SNHU Student Government Association Logo.

The Student Government Association (SGA) met in the Penmen Room on Tuesday, October 9, to swear in a new Vice President and discuss budget requests.

The meeting began at 5:06 p.m. with roll call and soon after, the swearing in of the new Vice President.

Tyler Provencher (’21), with a hoarse voice, took an oath to office, promising to serve in the interest of the SGA and the interest of SNHU.

The SGA moved into the Budget & Finance presentations to discuss several requests from different clubs.

First was the Psychology Association. They requested $7,835 to go to the National Federation of Families for Children’s Mental Health Conference. The Senate approved this request.

Next, the Budget & Finance officers presented the Accounting Society’s request. They asked for $9,351.20 to travel to the IMA Leadership Conference. This is where the meeting took a turn.

Senator Molly Graves motioned to approve the request and Senator Matthew Rubenstein (’19) seconded this notion. After minimal discussion, the Senate voted on the request and denied it.

Being the first budget denial of the semester, some SGA members seemed confused as to what to do from there. This provoked a discussion regarding why they should or shouldn’t have approved the Accounting Society’s request.

Senator Aisha Khiyaty (’21) expressed concern for how much money they had already spent this semester. Before approving the Psychology Association’s trip they had approximately $65,000 left in the budget.

“One of the things we have to realize is that we shouldn’t look at money as a problem,” Senator Cameron Kearney said. “We can’t tell them where they can go for a conference and where they can’t go. If their money fits within the budget for how many people are going, then they have reason to go.”

There was various criticism on the purpose of the conference. When presented, the main purpose given seemed to be networking. Some senators didn’t understand why the Accounting Society was going to a conference to network when networking is something you can do on your own time for free.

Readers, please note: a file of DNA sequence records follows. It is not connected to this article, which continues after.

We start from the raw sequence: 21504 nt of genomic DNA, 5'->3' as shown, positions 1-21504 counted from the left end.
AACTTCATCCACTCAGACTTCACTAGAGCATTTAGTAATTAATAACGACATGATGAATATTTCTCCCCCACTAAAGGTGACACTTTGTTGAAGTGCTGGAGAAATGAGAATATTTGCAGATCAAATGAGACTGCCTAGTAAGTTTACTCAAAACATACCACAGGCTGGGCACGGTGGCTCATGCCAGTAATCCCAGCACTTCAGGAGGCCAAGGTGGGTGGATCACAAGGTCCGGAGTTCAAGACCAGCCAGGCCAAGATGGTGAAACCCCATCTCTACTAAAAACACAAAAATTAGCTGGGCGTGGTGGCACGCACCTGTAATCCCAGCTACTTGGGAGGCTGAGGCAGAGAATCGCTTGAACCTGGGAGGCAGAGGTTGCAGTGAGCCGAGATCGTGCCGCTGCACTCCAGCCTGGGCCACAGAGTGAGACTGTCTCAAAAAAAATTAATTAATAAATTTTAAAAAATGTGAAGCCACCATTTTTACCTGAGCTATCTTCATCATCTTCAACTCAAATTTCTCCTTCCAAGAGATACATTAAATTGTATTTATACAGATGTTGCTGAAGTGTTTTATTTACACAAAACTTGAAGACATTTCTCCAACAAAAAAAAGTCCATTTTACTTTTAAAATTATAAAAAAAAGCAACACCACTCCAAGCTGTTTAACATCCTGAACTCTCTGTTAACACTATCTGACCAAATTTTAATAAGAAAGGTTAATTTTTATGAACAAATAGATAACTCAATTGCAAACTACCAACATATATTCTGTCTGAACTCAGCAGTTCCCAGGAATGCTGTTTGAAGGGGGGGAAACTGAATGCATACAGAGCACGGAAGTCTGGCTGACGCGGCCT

“I voted no because there’s nothing in the ‘why’ category that sounds specific to going to the conference,” said Senator Stefan Karlburg (’22).

“During the [Budget & Finance] meeting, it was really tough to distinguish it because their mission statement literally had networking in it,” Senator Sultan Akhter (’19) pointed out.

“I don’t understand why we’re having the discussion after we already voted,” said Senator Khiyaty.

At this point, flaws in the presentation itself were realized.

“I think there was a problem with making the PowerPoint. I don’t think they should have put networking in there because I can see why that would change your opinions,” said Senator Kearney.

Kearney continued, “They are [also] going for things that they can’t learn here, and yes, they’re going to be networking with people in the field, but there are breakout sessions that they’re a part of and workshops in which they would practice using the [skills]. And half of the people that are presenting to them actually sit down one-on-one and are able to talk with them. Obviously, It’s a little late to explain that, but now we know we’re going to have to change the slides a little bit.”

With that comment, the SGA moved into the next budget request.

The Gaming Club requested $10,710 to go to PAX East and they were approved.

The meeting adjourned at 6:44 p.m. after snapping to acknowledge each other.

The SGA meeting on October 9 was undeniably eventful. Much-needed discussions were carried out and they discovered flaws in their method of presentation that are to be remedied in the future.

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